THE infamous Coconut Rhinoceros Beetle is spreading further and it’s not just from coconut tree to coconut tree.
Roland Quitugua, operations chief for the Guam Coconut Rhinoceros Beetle Eradication Program, recently informed village leaders that the species is now travelling via illegal green waste dumpsites. Zita Y. Taitano / Variety
During a recent special meeting with the Mayors’ Council, Roland Quitugua, operations chief for the Guam Coconut Rhinoceros Beetle Eradication Program, informed village leaders that the species is now travelling via illegal green waste dumpsites.
Green waste refers to plants, branches and leaves piled up and not properly disposed of.
“It is currently moving and how it’s moving is from green waste pile to pile,” he said.
Quitugua recently met with Dededo Mayor Melissa Savares about the problem, especially since Dededo is heavily infested with the beetle in areas like Swamp Road and the transfer station.
He also said that since people are being charged for the green waste because of the tipping fee, they are just dumping along the side of the road. Thus, the people who end up picking them up are the mayor’s road crews.
“As long as we have a green waste problem on this island, we have a losing battle,” he stressed.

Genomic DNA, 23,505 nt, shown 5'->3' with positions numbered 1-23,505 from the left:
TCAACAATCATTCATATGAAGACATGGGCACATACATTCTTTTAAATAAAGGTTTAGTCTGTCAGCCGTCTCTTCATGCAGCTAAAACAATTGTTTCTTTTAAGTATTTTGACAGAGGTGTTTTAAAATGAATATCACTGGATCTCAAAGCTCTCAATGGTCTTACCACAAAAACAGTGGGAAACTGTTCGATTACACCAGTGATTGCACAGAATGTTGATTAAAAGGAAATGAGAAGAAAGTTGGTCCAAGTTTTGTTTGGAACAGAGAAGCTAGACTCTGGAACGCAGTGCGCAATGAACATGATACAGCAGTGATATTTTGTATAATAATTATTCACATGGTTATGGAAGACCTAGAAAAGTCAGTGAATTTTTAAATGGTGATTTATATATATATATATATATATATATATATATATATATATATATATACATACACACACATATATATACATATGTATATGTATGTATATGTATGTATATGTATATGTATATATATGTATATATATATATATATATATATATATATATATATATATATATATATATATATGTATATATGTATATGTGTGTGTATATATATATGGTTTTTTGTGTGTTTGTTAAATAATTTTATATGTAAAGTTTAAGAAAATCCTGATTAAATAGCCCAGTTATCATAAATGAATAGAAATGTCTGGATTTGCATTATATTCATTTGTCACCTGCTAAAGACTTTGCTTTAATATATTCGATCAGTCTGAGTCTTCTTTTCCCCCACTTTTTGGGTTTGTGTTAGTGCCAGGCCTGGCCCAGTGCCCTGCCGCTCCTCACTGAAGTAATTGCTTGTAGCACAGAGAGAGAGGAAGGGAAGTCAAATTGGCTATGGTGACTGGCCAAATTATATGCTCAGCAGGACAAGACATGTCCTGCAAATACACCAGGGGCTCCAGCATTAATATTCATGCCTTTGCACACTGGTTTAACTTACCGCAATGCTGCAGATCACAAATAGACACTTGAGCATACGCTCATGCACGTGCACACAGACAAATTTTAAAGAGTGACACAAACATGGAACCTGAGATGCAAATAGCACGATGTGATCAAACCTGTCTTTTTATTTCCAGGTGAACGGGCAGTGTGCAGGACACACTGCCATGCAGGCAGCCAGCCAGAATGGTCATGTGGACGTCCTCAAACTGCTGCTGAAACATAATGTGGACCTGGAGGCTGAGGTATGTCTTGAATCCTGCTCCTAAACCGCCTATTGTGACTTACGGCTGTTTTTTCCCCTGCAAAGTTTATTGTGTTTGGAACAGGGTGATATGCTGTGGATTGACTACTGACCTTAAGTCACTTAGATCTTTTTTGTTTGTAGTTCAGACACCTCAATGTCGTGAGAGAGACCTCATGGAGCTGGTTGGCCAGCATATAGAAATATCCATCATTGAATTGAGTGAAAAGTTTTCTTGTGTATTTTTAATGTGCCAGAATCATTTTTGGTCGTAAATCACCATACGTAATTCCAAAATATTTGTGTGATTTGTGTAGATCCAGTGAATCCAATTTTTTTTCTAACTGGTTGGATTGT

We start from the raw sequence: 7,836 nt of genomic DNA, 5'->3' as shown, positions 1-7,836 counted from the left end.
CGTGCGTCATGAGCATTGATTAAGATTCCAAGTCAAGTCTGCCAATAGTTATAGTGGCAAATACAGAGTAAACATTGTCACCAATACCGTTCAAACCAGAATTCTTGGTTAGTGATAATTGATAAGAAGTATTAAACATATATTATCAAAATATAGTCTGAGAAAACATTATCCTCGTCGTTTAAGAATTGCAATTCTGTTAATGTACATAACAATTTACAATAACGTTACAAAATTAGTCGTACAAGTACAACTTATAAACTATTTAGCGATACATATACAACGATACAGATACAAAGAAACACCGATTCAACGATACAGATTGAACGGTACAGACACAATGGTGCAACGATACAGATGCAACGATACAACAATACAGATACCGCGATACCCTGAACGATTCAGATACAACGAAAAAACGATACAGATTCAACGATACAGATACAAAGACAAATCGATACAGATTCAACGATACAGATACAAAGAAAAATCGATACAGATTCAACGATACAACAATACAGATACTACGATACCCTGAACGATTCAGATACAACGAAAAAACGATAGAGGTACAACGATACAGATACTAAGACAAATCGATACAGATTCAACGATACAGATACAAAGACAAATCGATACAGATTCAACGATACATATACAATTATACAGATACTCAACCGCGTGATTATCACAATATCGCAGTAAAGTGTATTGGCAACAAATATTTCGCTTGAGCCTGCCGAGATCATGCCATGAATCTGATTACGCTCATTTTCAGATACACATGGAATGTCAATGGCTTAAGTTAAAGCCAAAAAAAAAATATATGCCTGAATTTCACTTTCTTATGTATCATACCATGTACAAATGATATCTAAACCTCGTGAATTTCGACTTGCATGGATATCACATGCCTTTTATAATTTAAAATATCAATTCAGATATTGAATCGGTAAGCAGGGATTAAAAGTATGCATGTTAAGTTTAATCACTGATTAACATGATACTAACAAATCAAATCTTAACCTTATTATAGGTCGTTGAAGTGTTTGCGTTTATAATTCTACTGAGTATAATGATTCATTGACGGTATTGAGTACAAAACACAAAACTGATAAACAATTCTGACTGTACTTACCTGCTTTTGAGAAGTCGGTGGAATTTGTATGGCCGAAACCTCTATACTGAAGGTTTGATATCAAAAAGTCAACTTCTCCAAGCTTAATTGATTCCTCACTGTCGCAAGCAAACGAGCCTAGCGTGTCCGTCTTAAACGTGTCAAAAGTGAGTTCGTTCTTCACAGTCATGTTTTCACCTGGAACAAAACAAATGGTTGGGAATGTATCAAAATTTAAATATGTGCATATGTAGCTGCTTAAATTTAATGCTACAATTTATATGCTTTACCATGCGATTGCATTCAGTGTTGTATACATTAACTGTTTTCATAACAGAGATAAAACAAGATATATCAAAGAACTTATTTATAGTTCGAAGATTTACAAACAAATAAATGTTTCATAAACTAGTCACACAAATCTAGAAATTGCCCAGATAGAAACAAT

The latest breeding site discovered was at Cross Island Road near Santa Rita on Bishop Apuron Loop.
“Asan, Piti, Nimitz Hill ... those areas are hot right now and the infestation is heading down towards Polaris Point where someone had a green waste site,” he said.
Quitugua pleaded with the mayors to inform their constituents about the worsening situation.
“As much as I hate to say it, burning is the option right now; and if you have compost piles, the beetles will breed in as shallow as 5 inches,” he said.
The beetles have reportedly started breeding in ornamental palm trees found on the island.
The eradication program has also obtained a permit to bring in a bio-controlled fungus to bring the infestation down.
Still, Quitugua said funding is an issue for the program. They are $200,000 short for current operations for the next fiscal year, but are actively seeking local and federal sources to augment costs.